A major cultural debate of this century is how society will deal with biotechnology. The potential for reducing diseases, disabilities, and abnormalities and enhancing performance is great. Eventually children can be "designed." The ethics of human biotechnology is debated by four involved thinkers from different perspectives who ask, "What should biotechnology be allowed to do?"
47. The Secret Nuclear War, Eduardo Goncalves, The Ecologist, April 2001
An extremely consequential technology is nuclear. The energy it produces has greatly benefited mankind, but at what price? Eduardo Goncalves reports on all the nuclear accidents, testings, experiments, leaks, production, cover-ups, and storage and reuse of nuclear materials that he can find out about. The death toll could be as high as 175 million, and the shameful behavior of countless agencies that he reports on is shocking.
Part C. The World and the Future
48. A New End, A New Beginning: Prepare for Life as We Don’t Know It, John L. Petersen, The Futurist September/October 2009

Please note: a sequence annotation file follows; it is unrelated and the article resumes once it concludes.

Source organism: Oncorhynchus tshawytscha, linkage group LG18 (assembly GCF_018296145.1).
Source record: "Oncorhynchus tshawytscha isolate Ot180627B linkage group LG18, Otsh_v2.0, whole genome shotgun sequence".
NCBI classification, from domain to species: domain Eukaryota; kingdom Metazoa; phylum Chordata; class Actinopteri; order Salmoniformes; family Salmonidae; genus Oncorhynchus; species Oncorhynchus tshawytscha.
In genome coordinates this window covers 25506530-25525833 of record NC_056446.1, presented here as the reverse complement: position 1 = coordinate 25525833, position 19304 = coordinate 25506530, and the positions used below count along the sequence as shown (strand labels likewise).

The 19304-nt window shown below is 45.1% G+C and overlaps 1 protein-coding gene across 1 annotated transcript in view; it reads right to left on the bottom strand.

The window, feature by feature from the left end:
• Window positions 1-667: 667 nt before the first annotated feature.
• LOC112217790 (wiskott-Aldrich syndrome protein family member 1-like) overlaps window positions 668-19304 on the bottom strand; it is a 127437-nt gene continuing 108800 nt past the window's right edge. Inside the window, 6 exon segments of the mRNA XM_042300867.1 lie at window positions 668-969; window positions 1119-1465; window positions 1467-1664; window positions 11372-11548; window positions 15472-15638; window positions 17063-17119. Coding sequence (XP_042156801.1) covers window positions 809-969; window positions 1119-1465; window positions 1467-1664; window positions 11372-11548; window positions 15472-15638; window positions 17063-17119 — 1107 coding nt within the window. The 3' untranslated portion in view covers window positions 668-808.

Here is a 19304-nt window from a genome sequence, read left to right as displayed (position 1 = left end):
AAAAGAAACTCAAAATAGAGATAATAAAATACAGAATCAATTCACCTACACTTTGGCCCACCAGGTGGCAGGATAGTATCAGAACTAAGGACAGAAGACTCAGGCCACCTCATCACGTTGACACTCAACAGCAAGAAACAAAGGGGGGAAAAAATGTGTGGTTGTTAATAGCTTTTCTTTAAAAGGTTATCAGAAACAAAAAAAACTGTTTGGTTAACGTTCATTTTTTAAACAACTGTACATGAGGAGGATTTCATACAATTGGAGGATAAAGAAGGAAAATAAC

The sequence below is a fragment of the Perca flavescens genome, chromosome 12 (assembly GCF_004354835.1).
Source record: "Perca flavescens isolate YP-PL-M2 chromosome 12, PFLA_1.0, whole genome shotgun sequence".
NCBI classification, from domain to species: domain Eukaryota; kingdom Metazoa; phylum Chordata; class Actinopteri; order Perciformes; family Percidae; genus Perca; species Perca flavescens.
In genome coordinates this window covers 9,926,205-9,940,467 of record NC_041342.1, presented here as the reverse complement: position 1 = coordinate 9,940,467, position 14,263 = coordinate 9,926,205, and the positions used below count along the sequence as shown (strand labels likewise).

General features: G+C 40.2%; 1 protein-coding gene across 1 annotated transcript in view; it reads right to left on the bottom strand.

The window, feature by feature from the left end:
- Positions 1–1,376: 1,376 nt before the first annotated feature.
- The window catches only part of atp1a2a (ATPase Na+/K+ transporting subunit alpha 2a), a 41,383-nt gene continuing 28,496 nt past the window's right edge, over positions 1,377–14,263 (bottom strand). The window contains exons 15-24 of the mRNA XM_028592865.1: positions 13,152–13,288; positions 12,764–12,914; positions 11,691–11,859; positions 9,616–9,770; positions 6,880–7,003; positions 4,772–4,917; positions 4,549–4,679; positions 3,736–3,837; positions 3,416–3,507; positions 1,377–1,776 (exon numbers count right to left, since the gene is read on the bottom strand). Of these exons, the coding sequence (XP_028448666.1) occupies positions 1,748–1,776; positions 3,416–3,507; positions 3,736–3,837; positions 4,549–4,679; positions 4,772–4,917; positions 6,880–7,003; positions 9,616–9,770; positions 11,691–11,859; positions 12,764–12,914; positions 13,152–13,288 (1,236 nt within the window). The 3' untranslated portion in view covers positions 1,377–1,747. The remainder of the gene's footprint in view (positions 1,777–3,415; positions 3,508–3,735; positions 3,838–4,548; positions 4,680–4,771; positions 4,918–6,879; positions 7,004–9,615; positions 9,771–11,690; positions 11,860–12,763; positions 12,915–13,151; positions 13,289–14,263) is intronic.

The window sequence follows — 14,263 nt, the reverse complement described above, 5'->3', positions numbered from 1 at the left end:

John L. Petersen, a noted futurist, forecasts that major changes or a transformation lie ahead, because multiple trends are converging, problems are much larger than government, the problems are systemic, we are not taking appropriate steps now, the issues are too complex to adequately understand, and the issues are global. We must plan for the transition now.
49. A User’s Guide to the Century, Jeffrey Sachs, The National Interest, July/August 2008
Jeffrey Sachs attempts to identify, briefly describe, and assess the consequences of the major developments of the twenty-first century. The world is converging technologically and economically, economic and population growth are threatening the environment, and vast inequalities in income and power between and within nations are destabilizing and increasing conflicts.
50. Can America Fail? Kishore Mahbubani, The Wilson Quarterly, Spring 2009
Kishore Mahbubani argues that the United States is guilty of groupthink, which prevented us from anticipating the meltdown of the housing and financial markets. Now our worship of individual responsibility and freedom makes us irresponsible, our hatred of taxes leads to crippling debt, our overextension of American power makes us hated throughout the world, our self-righteousness closes our ears to the voices of others, and our acceptance of our political system guarantees its subordination to special interests. Unless we wake up, the United States will fail.
Article Rating Form